BMC Wants A Greater Share Of The Digital Economy
Last week I attended BMC's Engage event, an analyst forum in Vegas, as a guest of BMC. Like every other technology vendor, BMC would like a greater share of the emerging digital economy.
With more and more businesses moving to the public cloud, I have no doubt in my mind that the on-prem data center market will diminish quickly over the coming years. I also expect mainframes to go the way of the dodo within 10 years, but many others have previously predicted the demise of mainframes and time has proven them wrong, so I accept I may also be premature.
BMC, a bastion of IT operations, now wants to help IT leaders become drivers of digital business. Indeed, BMC has positioned many of the current raft of product offerings to help tech leaders deliver a more efficient and agile tech capability for the business. And this is important. One of the biggest challenges for many large technology teams is their lack of agility. In the age of the customer, tech teams need to tap into every opportunity (and automation capability) to drive greater agility and efficiency throughout their technology delivery capabilities.
Over the past three years, BMC has retuned their solution portfolio, service, sales, and ecosystem strategy to partner with customers around digital enablement. BMC has accelerated investment in innovation — e.g., their application portfolio management solution TrueSight and the reengineering of Remedy/ITSM — and doubled the number of new products coming to market. In effect, BMC has been undergoing its own digital transformation in an effort to bring a "solutions oriented approach to customers."
Companies like Monsanto and RioTinto were cited at Engage as examples of customers that BMC has helped on their digital transformation journeys. But, as in almost all tech vendor examples, little detail on just how BMC helped these companies was revealed (hopefully I'll be able to bring these case studies to life through a research report in the future).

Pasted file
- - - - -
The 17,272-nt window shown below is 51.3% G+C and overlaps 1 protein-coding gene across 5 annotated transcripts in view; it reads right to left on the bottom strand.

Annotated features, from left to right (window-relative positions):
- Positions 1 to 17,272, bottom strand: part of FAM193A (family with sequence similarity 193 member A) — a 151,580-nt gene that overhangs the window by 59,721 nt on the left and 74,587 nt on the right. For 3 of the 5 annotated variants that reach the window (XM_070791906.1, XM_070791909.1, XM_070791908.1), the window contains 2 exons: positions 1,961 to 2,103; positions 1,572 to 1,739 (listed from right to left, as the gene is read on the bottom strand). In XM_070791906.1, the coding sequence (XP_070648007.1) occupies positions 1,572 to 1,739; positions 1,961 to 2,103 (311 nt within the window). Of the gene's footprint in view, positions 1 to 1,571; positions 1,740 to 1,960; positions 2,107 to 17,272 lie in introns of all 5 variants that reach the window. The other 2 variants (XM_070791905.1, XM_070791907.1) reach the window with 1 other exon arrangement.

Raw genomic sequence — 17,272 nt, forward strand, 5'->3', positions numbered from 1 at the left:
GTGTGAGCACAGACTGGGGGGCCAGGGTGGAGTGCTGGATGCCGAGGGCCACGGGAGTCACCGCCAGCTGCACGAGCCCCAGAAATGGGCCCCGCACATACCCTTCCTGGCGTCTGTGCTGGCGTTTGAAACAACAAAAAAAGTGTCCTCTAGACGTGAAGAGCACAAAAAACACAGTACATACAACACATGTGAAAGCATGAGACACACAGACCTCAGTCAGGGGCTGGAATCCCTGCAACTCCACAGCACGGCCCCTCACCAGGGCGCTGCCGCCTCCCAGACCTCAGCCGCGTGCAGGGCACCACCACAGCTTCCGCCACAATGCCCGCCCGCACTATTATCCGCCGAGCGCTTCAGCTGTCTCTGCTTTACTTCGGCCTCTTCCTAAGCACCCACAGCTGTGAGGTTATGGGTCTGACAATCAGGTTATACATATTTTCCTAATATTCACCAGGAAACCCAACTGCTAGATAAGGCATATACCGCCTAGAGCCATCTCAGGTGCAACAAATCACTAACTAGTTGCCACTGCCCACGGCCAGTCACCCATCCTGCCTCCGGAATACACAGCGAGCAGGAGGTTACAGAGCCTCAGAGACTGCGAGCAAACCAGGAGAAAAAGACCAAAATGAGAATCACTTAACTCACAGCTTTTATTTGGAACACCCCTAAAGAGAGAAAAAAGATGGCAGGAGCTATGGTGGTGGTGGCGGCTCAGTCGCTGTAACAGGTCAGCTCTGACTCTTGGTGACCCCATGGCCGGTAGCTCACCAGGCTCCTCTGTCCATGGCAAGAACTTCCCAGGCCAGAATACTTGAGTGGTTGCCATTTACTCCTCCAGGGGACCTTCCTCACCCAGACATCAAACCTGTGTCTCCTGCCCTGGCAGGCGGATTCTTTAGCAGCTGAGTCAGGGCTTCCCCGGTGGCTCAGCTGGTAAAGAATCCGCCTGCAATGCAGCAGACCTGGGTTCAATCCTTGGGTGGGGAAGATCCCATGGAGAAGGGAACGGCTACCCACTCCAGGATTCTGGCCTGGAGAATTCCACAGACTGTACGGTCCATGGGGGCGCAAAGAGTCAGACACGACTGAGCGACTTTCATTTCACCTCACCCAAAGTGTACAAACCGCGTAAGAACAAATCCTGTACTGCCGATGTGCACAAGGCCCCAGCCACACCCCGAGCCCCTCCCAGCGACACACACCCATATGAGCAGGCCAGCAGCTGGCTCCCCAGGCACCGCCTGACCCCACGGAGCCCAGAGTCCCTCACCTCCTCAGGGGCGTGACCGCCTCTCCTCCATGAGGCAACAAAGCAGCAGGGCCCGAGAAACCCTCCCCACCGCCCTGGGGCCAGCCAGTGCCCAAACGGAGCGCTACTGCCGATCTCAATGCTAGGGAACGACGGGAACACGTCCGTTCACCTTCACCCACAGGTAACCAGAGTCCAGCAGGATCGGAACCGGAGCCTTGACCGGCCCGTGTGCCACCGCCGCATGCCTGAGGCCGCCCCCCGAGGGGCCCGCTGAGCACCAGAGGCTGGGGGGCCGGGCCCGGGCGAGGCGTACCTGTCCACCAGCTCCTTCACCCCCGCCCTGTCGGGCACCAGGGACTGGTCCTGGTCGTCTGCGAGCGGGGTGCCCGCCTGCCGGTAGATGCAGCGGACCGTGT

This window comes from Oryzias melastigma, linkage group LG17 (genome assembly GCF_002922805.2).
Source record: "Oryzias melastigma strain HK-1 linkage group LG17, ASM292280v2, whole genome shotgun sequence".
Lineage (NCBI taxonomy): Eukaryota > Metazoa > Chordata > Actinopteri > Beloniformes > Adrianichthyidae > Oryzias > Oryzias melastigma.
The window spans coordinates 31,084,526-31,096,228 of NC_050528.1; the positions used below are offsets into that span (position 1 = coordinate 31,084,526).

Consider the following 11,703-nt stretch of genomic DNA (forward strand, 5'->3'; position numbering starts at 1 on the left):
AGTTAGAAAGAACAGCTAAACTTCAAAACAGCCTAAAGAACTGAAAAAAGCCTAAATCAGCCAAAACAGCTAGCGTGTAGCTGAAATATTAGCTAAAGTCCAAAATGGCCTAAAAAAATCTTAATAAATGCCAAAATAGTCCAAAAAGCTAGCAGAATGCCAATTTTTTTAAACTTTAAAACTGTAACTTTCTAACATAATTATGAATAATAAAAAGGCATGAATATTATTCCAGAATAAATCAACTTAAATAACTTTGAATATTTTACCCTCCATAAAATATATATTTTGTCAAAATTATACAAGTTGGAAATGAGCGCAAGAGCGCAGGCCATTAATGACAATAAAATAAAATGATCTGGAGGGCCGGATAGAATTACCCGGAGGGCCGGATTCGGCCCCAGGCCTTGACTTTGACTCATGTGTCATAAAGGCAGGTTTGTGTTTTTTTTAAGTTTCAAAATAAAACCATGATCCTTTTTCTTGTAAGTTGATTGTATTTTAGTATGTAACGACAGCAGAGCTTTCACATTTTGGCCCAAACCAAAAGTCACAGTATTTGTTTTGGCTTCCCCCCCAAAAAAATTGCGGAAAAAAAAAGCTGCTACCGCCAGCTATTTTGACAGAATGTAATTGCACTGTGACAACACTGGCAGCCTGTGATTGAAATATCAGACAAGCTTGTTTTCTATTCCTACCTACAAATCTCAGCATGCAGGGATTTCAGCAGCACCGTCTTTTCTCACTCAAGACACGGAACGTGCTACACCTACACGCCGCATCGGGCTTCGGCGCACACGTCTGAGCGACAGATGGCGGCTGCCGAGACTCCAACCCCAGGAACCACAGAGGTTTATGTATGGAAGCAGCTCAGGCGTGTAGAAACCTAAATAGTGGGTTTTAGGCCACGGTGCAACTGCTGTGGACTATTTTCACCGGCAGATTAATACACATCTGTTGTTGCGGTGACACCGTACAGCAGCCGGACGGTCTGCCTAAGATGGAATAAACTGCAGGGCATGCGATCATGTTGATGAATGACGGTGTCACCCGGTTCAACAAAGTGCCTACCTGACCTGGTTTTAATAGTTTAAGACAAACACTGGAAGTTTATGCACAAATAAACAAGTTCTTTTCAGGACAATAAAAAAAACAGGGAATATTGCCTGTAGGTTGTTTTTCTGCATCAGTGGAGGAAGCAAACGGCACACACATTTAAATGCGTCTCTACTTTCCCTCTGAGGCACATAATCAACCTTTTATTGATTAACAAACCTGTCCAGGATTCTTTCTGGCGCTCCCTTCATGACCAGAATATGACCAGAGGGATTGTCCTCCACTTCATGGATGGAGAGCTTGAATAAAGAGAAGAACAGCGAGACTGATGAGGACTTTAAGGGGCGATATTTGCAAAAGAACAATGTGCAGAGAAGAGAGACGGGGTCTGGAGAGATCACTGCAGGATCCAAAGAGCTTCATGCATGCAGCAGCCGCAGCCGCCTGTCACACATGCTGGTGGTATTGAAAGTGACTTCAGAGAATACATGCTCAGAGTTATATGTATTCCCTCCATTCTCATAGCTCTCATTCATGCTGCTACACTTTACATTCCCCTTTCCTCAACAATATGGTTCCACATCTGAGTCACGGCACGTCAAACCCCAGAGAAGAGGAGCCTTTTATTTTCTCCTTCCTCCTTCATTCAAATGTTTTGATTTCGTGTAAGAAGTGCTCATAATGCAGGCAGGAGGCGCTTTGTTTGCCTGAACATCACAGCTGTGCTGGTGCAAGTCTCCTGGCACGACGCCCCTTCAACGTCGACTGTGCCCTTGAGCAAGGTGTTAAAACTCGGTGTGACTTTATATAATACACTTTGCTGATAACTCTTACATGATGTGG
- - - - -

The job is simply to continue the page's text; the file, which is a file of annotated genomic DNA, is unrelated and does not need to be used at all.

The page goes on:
As part of their digital offerings, BMC was eager to showcase the progress it has made on it's MyIT solution. This suite of tools is designed to allow IT teams to deliver self-service mobile app portals to employees, enabling them to access tech services (and other things besides) through the app portal. Indeed, BMW reportedly uses this application throughout it's dealer network, allowing dealers to order all kinds of BMW supplies for their dealership. Automation tools like this from BMC aim to increase the ability of the technology group to deliver high impact services quickly to employees. And tech teams need greater agility.
Like most tech companies, BMC continues to see the world through the prism of their existing business. P&Ls structured around product groups reinforce this inside-out perspective, making it harder to see the world through the lens of the customer (see "How To Unlock Tech Industry Digital Transformation"). But BMC appears to be moving in the right direction toward an outside-in mindset. Their future success will not only depend on their own transformation journey, but also on how quickly IT organizations and line-of-business teams see the automation of technology service design and delivery as an integral part of their transformation journey to becoming a digital business.
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Note: BMC is a Forrester customer.